Preoperative fasting time should be the minimum allowable fasting duration, and adequate hydration should be maintained to avoid hyperviscosity syndrome. Precaution needs to be taken to avoid any air bubbles in the IV fluid system as the patients are vulnerable to systemic air embolism. Infective endocarditis prophylaxis according to the guidelines and institutional practice should be given before the procedure.
Intraoperatively, the primary challenge is to balance the pulmonary vascular resistance (PVR) and SVR. PVR has to be kept low by avoiding hypoxia, hypercapnia, acidosis, hypothermia and by avoiding high intrathoracic peak pressures. It is better to avoid peak end-expiratory pressure, and N2O (nitrous oxide) is avoided as it increases PVR and can also worsen the air embolism if it may occur. We used fentanyl along with ketamine for induction to prevent an excessive drop in SVR during the induction phase. The drugs should be given in a titrated dose to prevent any precipitous fall in blood pressure. Anesthetic maintenance is done with sevoflurane as its effect on SVR, PVR, and the left ventricular systolic function is minimal.6 Sevoflurane also helps maintain cerebral autoregulation in concentrations up to one MAC. Euvolemic and euglycemic targets should be maintained to avoid any secondary neurological injury as well as systemic adverse effects. Hyperviscosity in already at risk brain can result in intraoperative cerebral ischemia causing neurological deficits.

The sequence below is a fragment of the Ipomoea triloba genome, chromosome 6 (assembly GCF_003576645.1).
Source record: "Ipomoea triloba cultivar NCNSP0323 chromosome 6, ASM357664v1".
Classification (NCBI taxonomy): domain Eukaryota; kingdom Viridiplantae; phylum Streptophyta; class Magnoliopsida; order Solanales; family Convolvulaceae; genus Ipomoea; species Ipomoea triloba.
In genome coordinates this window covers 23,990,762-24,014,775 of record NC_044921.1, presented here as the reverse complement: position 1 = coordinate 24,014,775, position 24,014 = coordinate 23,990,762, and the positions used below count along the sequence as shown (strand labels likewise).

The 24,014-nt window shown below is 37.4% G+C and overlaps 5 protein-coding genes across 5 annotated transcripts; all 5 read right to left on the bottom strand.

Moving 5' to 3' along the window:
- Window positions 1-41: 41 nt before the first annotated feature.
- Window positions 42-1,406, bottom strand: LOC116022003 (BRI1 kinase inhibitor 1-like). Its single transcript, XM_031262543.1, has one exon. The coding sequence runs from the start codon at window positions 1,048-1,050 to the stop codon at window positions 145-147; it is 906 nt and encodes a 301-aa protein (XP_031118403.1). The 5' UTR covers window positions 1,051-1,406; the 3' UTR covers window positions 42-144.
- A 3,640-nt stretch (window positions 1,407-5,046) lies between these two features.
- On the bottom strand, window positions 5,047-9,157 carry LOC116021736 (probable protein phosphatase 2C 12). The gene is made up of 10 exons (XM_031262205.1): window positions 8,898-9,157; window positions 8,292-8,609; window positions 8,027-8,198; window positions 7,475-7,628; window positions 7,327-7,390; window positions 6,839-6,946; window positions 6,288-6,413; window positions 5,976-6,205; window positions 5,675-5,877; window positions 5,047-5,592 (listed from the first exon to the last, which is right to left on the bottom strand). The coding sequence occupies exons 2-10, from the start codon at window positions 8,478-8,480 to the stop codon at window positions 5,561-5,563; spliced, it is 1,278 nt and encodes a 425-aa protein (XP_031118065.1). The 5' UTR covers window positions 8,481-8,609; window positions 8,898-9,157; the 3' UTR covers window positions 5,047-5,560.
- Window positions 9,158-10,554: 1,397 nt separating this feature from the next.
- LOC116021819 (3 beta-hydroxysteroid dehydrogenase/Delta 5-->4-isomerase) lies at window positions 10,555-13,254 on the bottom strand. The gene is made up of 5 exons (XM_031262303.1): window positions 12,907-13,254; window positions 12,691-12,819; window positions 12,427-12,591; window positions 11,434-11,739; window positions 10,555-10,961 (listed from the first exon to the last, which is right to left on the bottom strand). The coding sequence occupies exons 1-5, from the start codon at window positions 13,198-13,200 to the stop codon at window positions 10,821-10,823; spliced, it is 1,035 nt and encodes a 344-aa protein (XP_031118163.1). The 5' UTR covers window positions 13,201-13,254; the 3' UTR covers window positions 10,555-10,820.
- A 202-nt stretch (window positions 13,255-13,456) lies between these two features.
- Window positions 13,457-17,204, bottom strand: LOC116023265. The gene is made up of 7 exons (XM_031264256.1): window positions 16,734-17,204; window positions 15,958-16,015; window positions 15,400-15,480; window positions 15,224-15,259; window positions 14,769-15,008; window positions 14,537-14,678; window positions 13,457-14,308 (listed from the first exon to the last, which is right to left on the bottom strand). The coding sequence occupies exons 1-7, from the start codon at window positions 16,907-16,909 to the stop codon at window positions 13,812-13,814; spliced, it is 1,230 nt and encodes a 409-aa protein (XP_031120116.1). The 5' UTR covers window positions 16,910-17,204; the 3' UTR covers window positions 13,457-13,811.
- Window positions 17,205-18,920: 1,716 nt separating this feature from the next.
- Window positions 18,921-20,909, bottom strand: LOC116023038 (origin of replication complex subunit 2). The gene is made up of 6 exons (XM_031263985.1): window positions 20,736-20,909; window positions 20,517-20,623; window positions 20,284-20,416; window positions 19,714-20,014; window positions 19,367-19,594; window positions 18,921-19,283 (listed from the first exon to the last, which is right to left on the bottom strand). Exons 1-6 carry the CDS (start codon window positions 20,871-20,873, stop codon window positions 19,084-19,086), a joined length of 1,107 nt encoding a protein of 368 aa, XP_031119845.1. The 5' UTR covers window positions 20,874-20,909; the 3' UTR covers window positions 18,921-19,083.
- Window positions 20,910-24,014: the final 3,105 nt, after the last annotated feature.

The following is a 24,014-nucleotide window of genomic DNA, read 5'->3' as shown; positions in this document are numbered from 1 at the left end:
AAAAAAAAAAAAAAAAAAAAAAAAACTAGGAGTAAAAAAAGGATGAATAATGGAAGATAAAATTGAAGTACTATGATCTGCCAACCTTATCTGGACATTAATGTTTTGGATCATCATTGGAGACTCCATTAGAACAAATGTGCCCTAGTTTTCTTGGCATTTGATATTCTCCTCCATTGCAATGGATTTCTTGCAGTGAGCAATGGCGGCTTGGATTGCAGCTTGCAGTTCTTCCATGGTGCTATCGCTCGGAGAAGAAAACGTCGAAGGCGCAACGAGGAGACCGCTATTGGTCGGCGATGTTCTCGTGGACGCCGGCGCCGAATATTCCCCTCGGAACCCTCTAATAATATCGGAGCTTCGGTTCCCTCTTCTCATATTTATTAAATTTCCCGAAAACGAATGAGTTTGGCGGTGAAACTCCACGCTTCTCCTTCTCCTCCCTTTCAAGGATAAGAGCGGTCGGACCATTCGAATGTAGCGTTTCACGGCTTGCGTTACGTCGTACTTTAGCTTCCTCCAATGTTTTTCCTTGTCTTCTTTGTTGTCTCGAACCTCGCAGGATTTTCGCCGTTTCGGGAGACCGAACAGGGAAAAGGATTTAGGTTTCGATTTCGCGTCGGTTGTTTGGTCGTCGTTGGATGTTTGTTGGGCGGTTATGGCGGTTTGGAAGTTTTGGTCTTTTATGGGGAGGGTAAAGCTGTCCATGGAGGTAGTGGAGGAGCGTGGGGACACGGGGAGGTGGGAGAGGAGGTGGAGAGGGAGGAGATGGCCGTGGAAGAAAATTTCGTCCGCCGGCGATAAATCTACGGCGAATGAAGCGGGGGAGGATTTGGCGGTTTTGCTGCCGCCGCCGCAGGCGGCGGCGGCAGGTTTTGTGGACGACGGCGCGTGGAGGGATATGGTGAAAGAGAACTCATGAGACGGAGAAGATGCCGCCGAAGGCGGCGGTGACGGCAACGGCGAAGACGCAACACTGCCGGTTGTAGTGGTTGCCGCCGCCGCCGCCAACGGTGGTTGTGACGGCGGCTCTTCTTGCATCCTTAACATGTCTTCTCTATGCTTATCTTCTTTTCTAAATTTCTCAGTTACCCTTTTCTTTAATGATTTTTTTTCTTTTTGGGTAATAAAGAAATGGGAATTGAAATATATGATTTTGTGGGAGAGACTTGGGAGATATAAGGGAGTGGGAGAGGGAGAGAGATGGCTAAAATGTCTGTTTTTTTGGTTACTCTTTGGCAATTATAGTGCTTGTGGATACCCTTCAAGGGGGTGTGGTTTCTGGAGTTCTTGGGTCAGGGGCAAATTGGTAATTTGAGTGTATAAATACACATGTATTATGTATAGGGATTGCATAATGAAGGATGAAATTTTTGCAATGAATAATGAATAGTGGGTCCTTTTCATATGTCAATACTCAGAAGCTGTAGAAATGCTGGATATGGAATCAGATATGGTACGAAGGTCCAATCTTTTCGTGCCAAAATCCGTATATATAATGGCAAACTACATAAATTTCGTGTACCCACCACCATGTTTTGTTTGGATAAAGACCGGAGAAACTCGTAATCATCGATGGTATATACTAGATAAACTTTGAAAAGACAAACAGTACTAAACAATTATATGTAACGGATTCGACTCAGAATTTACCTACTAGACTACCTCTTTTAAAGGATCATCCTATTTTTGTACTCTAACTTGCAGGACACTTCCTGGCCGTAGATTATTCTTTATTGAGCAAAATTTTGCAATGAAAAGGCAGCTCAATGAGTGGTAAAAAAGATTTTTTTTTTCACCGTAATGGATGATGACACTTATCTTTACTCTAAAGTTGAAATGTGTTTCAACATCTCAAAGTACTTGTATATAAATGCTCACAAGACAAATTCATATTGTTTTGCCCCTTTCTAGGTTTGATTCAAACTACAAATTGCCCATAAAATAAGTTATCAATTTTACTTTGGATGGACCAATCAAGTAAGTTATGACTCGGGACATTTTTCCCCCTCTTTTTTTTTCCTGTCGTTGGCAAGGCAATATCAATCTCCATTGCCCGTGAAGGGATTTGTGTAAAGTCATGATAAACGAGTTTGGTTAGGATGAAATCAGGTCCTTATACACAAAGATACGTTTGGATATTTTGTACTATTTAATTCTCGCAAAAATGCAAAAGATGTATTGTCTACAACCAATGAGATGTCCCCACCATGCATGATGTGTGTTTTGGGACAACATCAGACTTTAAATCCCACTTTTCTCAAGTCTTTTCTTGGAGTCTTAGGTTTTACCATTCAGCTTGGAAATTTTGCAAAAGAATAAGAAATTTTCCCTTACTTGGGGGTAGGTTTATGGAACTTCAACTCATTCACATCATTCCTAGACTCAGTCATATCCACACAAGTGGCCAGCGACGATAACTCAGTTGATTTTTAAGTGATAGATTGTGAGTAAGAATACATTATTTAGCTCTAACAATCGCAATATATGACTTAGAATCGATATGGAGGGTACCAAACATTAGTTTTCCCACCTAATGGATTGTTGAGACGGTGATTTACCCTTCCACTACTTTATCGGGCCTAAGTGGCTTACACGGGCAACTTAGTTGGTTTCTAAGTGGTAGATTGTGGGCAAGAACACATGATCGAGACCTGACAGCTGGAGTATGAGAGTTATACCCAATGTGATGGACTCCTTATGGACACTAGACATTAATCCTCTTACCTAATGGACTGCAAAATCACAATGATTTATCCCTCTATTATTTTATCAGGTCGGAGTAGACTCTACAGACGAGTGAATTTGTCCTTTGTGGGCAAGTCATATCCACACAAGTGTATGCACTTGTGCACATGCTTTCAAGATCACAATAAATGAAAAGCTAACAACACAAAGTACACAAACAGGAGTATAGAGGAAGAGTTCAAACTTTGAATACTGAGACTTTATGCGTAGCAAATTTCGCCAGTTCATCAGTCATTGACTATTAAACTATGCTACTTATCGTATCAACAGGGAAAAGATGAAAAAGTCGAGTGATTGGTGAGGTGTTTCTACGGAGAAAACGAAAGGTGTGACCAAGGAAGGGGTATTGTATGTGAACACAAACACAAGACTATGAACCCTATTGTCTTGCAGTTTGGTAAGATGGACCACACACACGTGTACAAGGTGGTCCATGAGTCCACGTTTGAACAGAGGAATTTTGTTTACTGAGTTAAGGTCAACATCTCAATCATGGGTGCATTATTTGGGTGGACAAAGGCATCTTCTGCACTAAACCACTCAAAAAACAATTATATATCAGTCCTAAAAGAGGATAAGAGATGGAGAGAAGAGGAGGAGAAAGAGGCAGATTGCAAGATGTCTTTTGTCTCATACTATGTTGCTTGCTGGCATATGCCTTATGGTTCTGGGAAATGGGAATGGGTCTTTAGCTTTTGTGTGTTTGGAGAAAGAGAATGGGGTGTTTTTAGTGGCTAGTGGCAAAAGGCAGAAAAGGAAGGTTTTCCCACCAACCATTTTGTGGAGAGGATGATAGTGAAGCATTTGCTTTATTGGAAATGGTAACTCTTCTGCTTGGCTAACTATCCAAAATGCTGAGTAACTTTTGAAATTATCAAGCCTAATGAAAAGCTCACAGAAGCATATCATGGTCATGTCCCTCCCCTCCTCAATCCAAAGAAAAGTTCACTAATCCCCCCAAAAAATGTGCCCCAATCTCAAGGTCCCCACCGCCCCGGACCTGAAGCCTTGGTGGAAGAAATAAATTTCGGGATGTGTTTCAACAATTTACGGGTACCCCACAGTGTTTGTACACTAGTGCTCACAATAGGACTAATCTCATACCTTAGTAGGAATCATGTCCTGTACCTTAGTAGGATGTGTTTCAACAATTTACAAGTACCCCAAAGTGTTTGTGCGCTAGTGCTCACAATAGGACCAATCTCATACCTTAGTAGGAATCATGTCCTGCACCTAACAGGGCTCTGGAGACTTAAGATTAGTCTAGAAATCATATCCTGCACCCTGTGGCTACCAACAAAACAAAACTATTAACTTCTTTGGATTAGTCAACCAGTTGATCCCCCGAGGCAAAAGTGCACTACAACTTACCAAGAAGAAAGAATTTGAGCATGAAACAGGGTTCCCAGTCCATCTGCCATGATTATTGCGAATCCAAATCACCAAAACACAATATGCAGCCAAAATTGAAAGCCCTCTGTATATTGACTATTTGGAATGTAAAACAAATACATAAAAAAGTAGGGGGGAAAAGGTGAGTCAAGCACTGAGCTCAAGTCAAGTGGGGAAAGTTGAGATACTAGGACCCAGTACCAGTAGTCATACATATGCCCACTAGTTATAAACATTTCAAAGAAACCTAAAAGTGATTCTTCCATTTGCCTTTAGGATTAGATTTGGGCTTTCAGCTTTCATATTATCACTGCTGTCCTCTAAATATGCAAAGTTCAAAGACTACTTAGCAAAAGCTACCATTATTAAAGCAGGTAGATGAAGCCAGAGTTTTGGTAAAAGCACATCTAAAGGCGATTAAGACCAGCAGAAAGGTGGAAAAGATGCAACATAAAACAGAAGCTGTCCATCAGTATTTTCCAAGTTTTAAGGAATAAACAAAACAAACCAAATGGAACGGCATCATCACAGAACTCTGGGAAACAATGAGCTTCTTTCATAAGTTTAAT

Vasopressor of choice in this subset of patients would be phenylephrine as it increases the SVR without increasing the HR and also maintains the cerebral perfusion pressure. Osmotic agents such as mannitol, when administered for reducing the ICP, can produce significant shifts in the intravascular circulating volume and also worsen the RV systolic function. It is better to opt for hypertonic saline (3%) as it produces an equiefficacious reduction in ICP with fewer volume shifts and also offer a positive inotropic effect on the myocardium.